Dylan Foley is a freelance writer living in Brooklyn, New York.

Janet Maslin
[Moody] animates this eccentric group of experiments with glimpses of a soulfulness behind the game-playing (the first story begins with the sight of a man in a chicken mask) and with a streak of gratifyingly acerbic wit.
New York Times
Chris Lehmann
Rick Moody's fiction...admirably evokes the grace concealed within petty routines, the forgiveness entwined around deep family recriminations and the generosity of spirit detectable within our facile and feeling-challenged age...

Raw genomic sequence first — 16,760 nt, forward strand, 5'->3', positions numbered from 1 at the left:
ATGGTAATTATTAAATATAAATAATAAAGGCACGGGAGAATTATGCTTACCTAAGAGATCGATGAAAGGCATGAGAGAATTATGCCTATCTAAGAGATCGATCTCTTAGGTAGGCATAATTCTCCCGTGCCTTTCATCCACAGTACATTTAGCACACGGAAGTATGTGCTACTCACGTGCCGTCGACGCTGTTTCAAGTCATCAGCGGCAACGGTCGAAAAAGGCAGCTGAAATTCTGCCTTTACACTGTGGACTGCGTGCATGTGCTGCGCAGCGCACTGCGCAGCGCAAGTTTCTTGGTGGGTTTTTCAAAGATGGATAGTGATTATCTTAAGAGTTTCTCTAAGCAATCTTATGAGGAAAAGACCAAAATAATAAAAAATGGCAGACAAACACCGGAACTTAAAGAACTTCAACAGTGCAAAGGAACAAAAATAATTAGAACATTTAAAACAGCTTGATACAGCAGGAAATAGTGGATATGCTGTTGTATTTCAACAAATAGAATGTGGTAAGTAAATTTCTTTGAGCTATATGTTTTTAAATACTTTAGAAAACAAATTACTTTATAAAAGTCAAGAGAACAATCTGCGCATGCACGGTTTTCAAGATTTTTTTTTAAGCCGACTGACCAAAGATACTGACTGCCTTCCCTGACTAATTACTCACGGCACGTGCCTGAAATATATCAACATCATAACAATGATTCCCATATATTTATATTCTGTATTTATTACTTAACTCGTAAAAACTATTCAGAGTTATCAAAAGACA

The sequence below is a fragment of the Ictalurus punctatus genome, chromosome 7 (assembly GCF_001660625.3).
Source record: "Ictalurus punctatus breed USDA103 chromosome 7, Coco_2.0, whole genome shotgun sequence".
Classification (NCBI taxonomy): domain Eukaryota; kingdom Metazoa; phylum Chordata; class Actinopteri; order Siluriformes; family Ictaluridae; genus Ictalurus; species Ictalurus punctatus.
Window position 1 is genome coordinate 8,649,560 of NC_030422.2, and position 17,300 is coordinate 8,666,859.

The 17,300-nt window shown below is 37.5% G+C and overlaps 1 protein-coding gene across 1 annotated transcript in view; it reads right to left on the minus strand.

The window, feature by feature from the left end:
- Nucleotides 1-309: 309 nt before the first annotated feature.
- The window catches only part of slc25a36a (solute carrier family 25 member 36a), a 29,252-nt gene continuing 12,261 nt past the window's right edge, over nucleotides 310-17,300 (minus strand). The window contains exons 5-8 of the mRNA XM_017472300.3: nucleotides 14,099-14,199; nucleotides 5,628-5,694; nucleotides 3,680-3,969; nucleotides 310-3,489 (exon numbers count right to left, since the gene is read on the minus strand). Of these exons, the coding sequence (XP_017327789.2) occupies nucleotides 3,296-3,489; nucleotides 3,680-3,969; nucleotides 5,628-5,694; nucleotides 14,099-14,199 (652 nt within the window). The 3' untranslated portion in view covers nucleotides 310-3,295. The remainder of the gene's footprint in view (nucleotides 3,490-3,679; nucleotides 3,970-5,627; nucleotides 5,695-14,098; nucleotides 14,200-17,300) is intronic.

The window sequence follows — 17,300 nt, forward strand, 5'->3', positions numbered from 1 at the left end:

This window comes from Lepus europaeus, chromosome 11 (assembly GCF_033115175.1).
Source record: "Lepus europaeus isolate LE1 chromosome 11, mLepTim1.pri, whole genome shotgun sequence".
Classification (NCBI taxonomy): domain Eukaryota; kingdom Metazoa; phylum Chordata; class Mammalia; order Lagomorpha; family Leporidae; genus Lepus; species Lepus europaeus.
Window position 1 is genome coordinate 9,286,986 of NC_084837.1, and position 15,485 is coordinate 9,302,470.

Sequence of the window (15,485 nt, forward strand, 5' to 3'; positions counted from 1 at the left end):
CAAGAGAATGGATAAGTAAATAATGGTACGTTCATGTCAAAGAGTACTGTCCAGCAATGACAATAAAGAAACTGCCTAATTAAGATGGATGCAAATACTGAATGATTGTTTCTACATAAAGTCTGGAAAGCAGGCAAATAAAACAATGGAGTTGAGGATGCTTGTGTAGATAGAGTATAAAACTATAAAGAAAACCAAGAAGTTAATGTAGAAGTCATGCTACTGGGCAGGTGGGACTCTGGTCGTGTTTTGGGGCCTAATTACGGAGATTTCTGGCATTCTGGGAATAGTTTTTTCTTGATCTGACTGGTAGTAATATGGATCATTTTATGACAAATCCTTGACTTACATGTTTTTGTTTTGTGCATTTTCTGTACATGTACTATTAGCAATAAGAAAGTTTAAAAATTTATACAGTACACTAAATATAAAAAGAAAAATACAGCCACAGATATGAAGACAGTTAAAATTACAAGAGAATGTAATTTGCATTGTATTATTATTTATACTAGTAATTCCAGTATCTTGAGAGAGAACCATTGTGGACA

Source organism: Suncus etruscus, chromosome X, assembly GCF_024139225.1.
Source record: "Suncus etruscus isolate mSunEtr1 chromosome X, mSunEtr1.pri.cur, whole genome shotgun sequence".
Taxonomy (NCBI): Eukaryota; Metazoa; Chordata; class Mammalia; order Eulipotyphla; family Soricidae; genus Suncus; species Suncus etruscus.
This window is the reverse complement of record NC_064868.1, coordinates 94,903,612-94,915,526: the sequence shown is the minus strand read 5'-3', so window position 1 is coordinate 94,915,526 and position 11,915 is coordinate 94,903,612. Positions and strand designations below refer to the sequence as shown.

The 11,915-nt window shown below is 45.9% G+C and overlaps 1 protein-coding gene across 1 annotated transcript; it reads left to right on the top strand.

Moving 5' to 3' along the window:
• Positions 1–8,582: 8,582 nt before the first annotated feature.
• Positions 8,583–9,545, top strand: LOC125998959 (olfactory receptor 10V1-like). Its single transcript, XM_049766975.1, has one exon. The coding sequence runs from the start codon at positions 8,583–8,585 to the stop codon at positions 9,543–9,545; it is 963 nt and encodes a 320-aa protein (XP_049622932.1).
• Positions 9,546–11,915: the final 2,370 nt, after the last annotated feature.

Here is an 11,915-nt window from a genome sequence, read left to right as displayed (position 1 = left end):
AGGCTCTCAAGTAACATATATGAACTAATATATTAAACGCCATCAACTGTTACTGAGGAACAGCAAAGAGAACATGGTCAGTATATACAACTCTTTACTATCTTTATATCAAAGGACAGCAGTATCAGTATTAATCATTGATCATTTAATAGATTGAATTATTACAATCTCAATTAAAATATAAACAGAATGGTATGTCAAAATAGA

Washington Post
Washington Post
...admirably evokes the grace concealed within petty routines...and the generosity of spirit detectable within our facile and feeling-challenged age.
A writer of tremendous virtuosity...
Rocky Mountain News
...displays Moody's uncanny ability to perforate the surface of the seemingly ordinary lives of his characters. In doing so, he creates extraordinary work...
Minneapolis Star Tribune
Part of the charm of his fiction is his willingness to experiment, to play with life and language...
Boston Sunday Herald
...further scrutiny reveals [Moody's words] are also as wll-chosen as the syllables in a sonnet...
Atlanta Journal Constitution
Moody's sentences can go on for pages...fortunately, the scene at the top of the stairs is usually worth the climb...
Philadelphia City Paper
[Moody] writes eloquently and perceptively....